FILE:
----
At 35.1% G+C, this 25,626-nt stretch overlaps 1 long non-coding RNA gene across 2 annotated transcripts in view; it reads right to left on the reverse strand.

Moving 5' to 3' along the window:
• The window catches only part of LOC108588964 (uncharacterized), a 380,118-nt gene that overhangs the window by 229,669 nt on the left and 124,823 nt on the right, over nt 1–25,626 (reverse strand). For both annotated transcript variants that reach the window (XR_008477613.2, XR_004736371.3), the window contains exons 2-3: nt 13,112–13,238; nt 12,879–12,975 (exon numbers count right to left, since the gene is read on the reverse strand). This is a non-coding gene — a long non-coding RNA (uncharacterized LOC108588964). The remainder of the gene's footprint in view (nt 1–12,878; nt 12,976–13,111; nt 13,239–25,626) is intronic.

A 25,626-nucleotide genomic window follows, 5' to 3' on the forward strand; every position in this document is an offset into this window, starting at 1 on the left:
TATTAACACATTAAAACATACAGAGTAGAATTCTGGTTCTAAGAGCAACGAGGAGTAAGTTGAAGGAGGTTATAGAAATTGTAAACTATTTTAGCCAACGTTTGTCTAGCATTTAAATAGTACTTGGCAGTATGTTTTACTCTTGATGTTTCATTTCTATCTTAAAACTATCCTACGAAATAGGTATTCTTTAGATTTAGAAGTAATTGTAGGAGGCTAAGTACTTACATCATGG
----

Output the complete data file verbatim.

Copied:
At 35.1% G+C, this 25,626-nt stretch overlaps 1 long non-coding RNA gene across 2 annotated transcripts in view; it reads right to left on the reverse strand.

Moving 5' to 3' along the window:
• The window catches only part of LOC108588964 (uncharacterized), a 380,118-nt gene that overhangs the window by 229,669 nt on the left and 124,823 nt on the right, over nt 1–25,626 (reverse strand). For both annotated transcript variants that reach the window (XR_008477613.2, XR_004736371.3), the window contains exons 2-3: nt 13,112–13,238; nt 12,879–12,975 (exon numbers count right to left, since the gene is read on the reverse strand). This is a non-coding gene — a long non-coding RNA (uncharacterized LOC108588964). The remainder of the gene's footprint in view (nt 1–12,878; nt 12,976–13,111; nt 13,239–25,626) is intronic.

A 25,626-nucleotide genomic window follows, 5' to 3' on the forward strand; every position in this document is an offset into this window, starting at 1 on the left:
TATTAACACATTAAAACATACAGAGTAGAATTCTGGTTCTAAGAGCAACGAGGAGTAAGTTGAAGGAGGTTATAGAAATTGTAAACTATTTTAGCCAACGTTTGTCTAGCATTTAAATAGTACTTGGCAGTATGTTTTACTCTTGATGTTTCATTTCTATCTTAAAACTATCCTACGAAATAGGTATTCTTTAGATTTAGAAGTAATTGTAGGAGGCTAAGTACTTACATCATGG